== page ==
During the course of a study of different strains of influenza bacilli, fifteen strains have been found to form colonies of a different appearance from that usually considered typical of influenza bacilli. These colonies are smooth, more opaque, and are iridescent in oblique transmitted light. Most of these strains were isolated from patients in whom these organisms seemed to play a pathogenic rô1e. When these strains were grown repeatedly on blood agar, other colonies appeared which were smaller, less smooth, less opaque, and not iridescent, and when subcultures were made from these rough colonies, all of the colonies were of this character. Further study of the cultures obtained from these smooth and rough colonies have shown that one is a variant of the other. The strain from the smooth colony has been called an S strain, that from the rough colony an R strain. Certain differences in the morphology of the organisms in the R and S strains have been observed. Of special importance is the fact that the bacteria of the S strains are possessed of capsules. It has also been found that the S strains are somewhat more virulent for laboratory animals than are the R strains.
In the supernatant fluid of broth cultures of S strains, and in the washing fluid of S bacteria grown on agar, there is present a soluble substance which, in the presence of homologous immune serum, gives rise to a precipitate. No reaction of this kind, however, occurs with the cultures of the R strains. By means of cross precipitin reactions, employing antisera against the different S strains, it has been found that the fifteen strains studied may be divided into two distinct immunological groups. Three of these strains belong in one group, Type a, and the remaining twelve in another group, Type b. Seven of the strains studied were isolated from the spinal fluid in cases of meningitis, and all of these strains are of Type b. Agglutination tests performed at 37°C. with these fifteen S strains have revealed the same specific type relationships among the organisms as did the precipitin tests. The R strains on the other hand, exhibit no similar type agglutinations. If the agglutination tests are made at a higher temperature, 47°C., the S strains also fail to show the specific type reactions which occur at 37°C. Certain differences between other biochemical reactions exhibited by the two types of strains have been noted, but it is not believed that they are sufficiently constant to be of great significance.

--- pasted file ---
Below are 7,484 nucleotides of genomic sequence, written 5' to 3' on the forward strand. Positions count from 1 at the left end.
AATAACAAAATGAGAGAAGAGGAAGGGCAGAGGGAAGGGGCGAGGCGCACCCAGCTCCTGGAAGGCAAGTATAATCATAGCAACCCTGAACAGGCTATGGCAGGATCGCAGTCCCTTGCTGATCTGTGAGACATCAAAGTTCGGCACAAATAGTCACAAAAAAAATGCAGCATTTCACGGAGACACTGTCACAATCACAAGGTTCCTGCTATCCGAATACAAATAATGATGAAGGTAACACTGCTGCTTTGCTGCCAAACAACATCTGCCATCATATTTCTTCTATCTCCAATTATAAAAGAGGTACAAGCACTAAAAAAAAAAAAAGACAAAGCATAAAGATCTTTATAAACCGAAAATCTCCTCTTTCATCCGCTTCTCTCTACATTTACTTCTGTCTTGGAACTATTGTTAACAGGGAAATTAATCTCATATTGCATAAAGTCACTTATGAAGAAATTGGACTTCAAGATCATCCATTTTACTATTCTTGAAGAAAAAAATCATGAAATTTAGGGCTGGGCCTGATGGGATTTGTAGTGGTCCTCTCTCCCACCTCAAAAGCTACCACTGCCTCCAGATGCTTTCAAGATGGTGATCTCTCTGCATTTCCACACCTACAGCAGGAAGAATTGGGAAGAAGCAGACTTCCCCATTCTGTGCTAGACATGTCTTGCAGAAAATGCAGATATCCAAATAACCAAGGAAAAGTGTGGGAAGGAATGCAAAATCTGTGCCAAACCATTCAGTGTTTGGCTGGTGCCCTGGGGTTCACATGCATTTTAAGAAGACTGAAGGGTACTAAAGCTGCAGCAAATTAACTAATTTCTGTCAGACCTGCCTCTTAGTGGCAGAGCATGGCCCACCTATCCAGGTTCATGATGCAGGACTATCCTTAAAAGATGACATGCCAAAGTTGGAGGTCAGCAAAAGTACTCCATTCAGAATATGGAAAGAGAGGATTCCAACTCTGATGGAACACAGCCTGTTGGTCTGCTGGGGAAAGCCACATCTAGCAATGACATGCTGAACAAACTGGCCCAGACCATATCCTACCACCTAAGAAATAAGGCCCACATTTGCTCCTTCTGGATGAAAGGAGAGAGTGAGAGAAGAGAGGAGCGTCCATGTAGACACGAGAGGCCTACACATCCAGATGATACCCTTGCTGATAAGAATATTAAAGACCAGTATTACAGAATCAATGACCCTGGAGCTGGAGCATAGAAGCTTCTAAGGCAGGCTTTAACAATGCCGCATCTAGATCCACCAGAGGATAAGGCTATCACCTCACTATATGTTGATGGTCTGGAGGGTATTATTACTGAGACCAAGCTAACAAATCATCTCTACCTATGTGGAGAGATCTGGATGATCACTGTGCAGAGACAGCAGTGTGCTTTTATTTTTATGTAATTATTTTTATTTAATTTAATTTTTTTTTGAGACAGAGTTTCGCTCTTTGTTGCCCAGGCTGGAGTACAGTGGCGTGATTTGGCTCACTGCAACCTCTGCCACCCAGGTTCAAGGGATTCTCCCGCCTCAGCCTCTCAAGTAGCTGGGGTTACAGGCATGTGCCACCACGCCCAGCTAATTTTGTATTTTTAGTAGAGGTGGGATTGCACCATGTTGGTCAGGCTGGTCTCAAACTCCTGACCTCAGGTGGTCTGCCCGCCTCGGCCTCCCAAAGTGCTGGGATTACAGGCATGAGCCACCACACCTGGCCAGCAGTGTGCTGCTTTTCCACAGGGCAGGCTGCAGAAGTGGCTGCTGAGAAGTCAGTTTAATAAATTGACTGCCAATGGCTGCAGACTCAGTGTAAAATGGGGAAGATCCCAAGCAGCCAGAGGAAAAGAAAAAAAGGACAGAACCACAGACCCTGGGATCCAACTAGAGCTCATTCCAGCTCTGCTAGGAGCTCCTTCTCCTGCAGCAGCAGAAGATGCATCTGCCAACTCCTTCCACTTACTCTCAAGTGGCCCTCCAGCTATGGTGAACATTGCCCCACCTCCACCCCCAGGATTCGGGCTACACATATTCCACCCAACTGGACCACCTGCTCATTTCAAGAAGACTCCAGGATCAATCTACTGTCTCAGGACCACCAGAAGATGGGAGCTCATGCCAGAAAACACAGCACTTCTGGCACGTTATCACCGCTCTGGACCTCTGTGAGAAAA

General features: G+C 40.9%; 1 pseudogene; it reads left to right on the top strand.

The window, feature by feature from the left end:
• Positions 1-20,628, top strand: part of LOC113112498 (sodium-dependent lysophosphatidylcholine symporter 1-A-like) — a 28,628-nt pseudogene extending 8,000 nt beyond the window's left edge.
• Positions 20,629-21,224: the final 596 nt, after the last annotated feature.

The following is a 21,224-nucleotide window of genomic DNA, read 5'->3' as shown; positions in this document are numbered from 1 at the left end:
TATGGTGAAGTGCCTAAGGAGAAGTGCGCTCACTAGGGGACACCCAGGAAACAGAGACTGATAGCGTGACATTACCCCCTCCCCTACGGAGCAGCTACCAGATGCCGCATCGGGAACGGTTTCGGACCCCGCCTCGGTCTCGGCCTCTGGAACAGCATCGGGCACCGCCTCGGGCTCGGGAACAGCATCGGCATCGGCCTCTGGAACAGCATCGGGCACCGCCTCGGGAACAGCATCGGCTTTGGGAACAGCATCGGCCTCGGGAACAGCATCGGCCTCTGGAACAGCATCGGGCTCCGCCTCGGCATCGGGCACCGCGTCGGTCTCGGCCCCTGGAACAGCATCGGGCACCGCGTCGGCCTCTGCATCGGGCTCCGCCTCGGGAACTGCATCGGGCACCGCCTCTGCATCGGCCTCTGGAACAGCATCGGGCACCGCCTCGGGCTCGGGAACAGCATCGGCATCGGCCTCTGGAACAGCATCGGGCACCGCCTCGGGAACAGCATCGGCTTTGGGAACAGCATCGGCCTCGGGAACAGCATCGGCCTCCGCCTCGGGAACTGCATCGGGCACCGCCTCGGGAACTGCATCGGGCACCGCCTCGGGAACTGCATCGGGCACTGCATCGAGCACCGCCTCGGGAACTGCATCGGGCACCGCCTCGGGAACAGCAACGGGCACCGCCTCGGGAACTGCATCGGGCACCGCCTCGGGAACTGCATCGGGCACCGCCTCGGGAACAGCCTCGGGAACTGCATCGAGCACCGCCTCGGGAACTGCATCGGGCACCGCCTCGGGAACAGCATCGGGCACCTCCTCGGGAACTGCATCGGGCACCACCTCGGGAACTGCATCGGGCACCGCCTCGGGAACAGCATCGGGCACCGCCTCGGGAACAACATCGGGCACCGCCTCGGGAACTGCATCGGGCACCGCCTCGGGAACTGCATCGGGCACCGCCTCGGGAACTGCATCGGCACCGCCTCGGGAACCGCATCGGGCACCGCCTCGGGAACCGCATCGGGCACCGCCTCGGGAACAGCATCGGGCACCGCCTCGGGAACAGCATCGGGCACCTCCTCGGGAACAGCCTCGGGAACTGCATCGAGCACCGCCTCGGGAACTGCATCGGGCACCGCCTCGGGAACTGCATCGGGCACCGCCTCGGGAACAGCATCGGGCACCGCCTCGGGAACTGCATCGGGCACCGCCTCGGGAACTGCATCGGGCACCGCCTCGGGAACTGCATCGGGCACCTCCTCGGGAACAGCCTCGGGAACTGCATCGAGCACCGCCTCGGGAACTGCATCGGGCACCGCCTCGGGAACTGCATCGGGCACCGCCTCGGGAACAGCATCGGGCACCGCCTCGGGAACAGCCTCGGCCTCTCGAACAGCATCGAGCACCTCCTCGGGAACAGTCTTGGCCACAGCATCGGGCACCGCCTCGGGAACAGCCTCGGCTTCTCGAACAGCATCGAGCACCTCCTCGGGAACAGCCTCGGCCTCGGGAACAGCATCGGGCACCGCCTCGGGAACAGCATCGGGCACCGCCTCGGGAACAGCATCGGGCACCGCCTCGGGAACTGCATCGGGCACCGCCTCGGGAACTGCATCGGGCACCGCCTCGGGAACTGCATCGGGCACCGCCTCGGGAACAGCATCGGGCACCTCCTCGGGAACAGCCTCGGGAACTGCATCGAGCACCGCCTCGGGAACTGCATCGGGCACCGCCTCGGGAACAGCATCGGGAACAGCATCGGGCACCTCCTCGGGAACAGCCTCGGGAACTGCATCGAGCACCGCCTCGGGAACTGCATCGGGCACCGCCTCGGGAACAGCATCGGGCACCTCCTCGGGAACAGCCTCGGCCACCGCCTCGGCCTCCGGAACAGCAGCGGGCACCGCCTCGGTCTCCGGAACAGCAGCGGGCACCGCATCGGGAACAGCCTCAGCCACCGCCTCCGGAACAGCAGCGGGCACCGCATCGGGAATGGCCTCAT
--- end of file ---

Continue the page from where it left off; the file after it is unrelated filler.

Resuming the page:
When S strains are grown on artificial media outside the animal body, they tend to be converted into the R form. The rapidity and the readiness with which this conversion occurs depend on certain conditions, such as the kind of media employed, the temperature at which the cultures are kept, and the atmospheric conditions under which they are cultivated. The rate of conversion is increased when the S strains are grown in media containing anti-S immune serum of the homologous type. On the other hand, conversion of R strains into the S form occurs with much less readiness, and then only if very particular conditions are present. On one occasion conversion occurred when an R strain was grown in a medium containing anti-R immune serum. On two other occasions this same strain changed from the R to the S form during passage through animals. With other R strains it has so far been impossible to bring about this transformation.
These studies indicate that the bacteria belonging in the group Hemophilus influenzae exhibit changes in pathogenicity and immunological specificity, which are analogous to those shown by the bacteria of the pneumococcus group. It is important to continue this study, with the technique which has been developed, to include a much larger number of strains. On account of the readiness with which the S strains of influenza bacilli lose their type specificity when grown on artificial culture media, it is important that the organisms be studied as soon as possible after removal from their pathological sources. It is not impossible that many strains lose their specificity immediately after removal from the host, and that the specific immunological differentiation of many strains may, for that reason, be very difficult, if not impossible.